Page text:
Red Heat (1985) in turn offers a heavy-handed critique of Communist totalitarianism and policies regarding political prisoners. Despite its good imagery, inspired cinematography and neat production value that seems to be the strongest amongst the 3 films offered here, the film never reaches the perfect balance between exploitation and cinematic authenticity the preceding film offered and instead falls into the realm of low-budget drama, with added shower scenes to titillate male viewership. Linda Blair returns as the soon-to-be-married Christine Carlson, who, after being mistaken for a spy, captured and brutally and unlawfully interrogated, is sentenced to an indefinite amount of years of prison in a West German prison filled with – you guessed it – tough and cruel women with inevitable lesbian tendencies. Red Heat fails to build an interesting storyline and its underlining gender dynamics are more than disappointing: instead of getting herself out of trouble, Christine, while successfully causing some ruckus in prison and coming out as a strong protagonist while in prison, is ultimately completely helpless and rescued by her soldier fiancée, who stands for everything that good ol’ Uncle Sam and U.S of A stand for. Subtle much? There’s an interesting redeeming factor, though: a kick-ass soundtrack by no other than Tangerine Dream and the glorious Sylvia Kristel (Emanuelle) as the main villain of this Midnight Express knock-off.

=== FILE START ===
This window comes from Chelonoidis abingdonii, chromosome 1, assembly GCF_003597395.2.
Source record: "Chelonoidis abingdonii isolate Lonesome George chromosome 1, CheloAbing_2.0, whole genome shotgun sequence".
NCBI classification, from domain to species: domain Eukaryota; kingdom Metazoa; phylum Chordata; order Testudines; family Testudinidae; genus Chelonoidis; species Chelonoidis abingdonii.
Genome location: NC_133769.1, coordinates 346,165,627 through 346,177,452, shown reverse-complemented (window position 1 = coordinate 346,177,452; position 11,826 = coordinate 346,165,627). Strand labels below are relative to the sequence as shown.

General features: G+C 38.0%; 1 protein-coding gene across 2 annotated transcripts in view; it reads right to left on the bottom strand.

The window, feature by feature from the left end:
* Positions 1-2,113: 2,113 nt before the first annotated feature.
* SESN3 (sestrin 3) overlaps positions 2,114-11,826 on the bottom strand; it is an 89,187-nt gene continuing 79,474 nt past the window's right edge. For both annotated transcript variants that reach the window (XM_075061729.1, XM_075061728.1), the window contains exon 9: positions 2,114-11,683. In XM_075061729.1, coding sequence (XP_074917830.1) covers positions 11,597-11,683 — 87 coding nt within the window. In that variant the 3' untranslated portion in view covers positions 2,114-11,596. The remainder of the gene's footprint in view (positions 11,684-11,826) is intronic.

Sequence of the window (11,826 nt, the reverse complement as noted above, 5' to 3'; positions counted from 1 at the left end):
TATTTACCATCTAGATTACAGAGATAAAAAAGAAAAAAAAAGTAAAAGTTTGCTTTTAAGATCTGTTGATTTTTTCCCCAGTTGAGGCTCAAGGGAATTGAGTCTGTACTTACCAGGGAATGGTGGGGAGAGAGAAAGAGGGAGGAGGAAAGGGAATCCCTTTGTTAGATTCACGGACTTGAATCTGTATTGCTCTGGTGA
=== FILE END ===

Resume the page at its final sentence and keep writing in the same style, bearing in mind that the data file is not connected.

Every package like this is bound to have a weaker link but Jungle Warriors (also known under its German title Euer Weg führt durch die Hölle, which translates to Your Way Through Hell), starring Sybil Danning and Nina Van Pallandt (American Gigolo) among others, is downright tedious. When a group of top models, scouting for exotic shooting locations, are gunned down into the jungle by a drug lord’s army and captured, the obvious happens: they get molested, raped, locked up, and try to escape. Everything about Jungle Warriors is painful, from the uninspired plot to the horrible acting, to the eye-splitting cinematography, which is probably the nastiest, sleaziest thing in the film, as it reminds of the aesthetic of terrible porn. The female characters are written to be completely shallow and as a result, when the moment comes to make sense of the “Warriors” of the title, and they can suddenly fire guns and decimate hardened criminals, it becomes quite unbelievable. Some moments are obviously funny because of their ineptitude and the finale is satisfyingly explosive, but otherwise, if you only have the time to watch two, skip this one. It’s the last and the worst.

This triple-feature is structured as a downward spiral, but it ought to please the hardened amateurs of sleaze, good and bad. Chained Heat is presented uncut for the first time in North America and neatly packaged with 2 otherwise hard-to-find films. Fans of Linda Blair and Sybil Danning will also have good bang for their buck. (AEC)

About the author:

Ariel Esteban Cayer

Ariel Esteban Cayer is a film student, programmer for the Fantasia International Film Festival, writer for Panorama-Cinema and an occasional contributor to Fangoria Magazine.


  1. Great review. I really need to see Chained Heat now.

    8 yearss ago


Comment guidelines, edit this message in your Wordpress admin panel